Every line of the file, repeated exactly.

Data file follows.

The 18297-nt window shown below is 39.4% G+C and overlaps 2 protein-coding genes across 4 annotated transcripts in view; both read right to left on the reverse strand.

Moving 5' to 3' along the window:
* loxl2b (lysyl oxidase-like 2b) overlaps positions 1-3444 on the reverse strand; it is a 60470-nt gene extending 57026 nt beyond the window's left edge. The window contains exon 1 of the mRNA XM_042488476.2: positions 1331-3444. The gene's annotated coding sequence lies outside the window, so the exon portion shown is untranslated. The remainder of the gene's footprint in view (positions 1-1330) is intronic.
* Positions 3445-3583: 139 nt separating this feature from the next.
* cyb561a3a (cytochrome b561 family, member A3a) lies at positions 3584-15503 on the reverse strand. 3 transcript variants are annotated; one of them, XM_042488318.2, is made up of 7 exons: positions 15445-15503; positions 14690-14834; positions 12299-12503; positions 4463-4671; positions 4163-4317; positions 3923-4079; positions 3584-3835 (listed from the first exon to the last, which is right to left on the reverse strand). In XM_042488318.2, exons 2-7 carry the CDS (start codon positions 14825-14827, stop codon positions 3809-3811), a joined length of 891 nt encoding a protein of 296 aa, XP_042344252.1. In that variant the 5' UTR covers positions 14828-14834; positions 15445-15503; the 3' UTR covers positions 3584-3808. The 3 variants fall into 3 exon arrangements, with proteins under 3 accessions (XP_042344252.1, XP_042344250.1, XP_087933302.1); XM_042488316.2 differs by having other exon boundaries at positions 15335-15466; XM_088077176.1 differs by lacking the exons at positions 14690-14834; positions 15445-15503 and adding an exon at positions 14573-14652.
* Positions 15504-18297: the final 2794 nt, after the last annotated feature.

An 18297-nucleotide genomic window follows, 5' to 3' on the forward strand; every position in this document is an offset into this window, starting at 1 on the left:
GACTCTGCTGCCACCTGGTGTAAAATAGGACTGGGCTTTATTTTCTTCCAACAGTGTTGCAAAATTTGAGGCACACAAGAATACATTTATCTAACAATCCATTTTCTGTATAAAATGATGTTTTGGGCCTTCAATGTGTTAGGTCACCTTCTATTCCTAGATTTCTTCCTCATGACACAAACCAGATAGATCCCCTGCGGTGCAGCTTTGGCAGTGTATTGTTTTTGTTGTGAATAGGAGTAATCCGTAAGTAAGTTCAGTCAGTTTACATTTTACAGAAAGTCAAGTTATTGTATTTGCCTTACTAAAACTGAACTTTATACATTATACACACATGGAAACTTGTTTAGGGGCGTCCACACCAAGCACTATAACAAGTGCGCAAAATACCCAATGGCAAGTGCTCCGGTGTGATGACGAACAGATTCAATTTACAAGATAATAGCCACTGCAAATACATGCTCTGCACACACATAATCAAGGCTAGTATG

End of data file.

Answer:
The 18297-nt window shown below is 39.4% G+C and overlaps 2 protein-coding genes across 4 annotated transcripts in view; both read right to left on the reverse strand.

Moving 5' to 3' along the window:
* loxl2b (lysyl oxidase-like 2b) overlaps positions 1-3444 on the reverse strand; it is a 60470-nt gene extending 57026 nt beyond the window's left edge. The window contains exon 1 of the mRNA XM_042488476.2: positions 1331-3444. The gene's annotated coding sequence lies outside the window, so the exon portion shown is untranslated. The remainder of the gene's footprint in view (positions 1-1330) is intronic.
* Positions 3445-3583: 139 nt separating this feature from the next.
* cyb561a3a (cytochrome b561 family, member A3a) lies at positions 3584-15503 on the reverse strand. 3 transcript variants are annotated; one of them, XM_042488318.2, is made up of 7 exons: positions 15445-15503; positions 14690-14834; positions 12299-12503; positions 4463-4671; positions 4163-4317; positions 3923-4079; positions 3584-3835 (listed from the first exon to the last, which is right to left on the reverse strand). In XM_042488318.2, exons 2-7 carry the CDS (start codon positions 14825-14827, stop codon positions 3809-3811), a joined length of 891 nt encoding a protein of 296 aa, XP_042344252.1. In that variant the 5' UTR covers positions 14828-14834; positions 15445-15503; the 3' UTR covers positions 3584-3808. The 3 variants fall into 3 exon arrangements, with proteins under 3 accessions (XP_042344252.1, XP_042344250.1, XP_087933302.1); XM_042488316.2 differs by having other exon boundaries at positions 15335-15466; XM_088077176.1 differs by lacking the exons at positions 14690-14834; positions 15445-15503 and adding an exon at positions 14573-14652.
* Positions 15504-18297: the final 2794 nt, after the last annotated feature.

An 18297-nucleotide genomic window follows, 5' to 3' on the forward strand; every position in this document is an offset into this window, starting at 1 on the left:
GACTCTGCTGCCACCTGGTGTAAAATAGGACTGGGCTTTATTTTCTTCCAACAGTGTTGCAAAATTTGAGGCACACAAGAATACATTTATCTAACAATCCATTTTCTGTATAAAATGATGTTTTGGGCCTTCAATGTGTTAGGTCACCTTCTATTCCTAGATTTCTTCCTCATGACACAAACCAGATAGATCCCCTGCGGTGCAGCTTTGGCAGTGTATTGTTTTTGTTGTGAATAGGAGTAATCCGTAAGTAAGTTCAGTCAGTTTACATTTTACAGAAAGTCAAGTTATTGTATTTGCCTTACTAAAACTGAACTTTATACATTATACACACATGGAAACTTGTTTAGGGGCGTCCACACCAAGCACTATAACAAGTGCGCAAAATACCCAATGGCAAGTGCTCCGGTGTGATGACGAACAGATTCAATTTACAAGATAATAGCCACTGCAAATACATGCTCTGCACACACATAATCAAGGCTAGTATG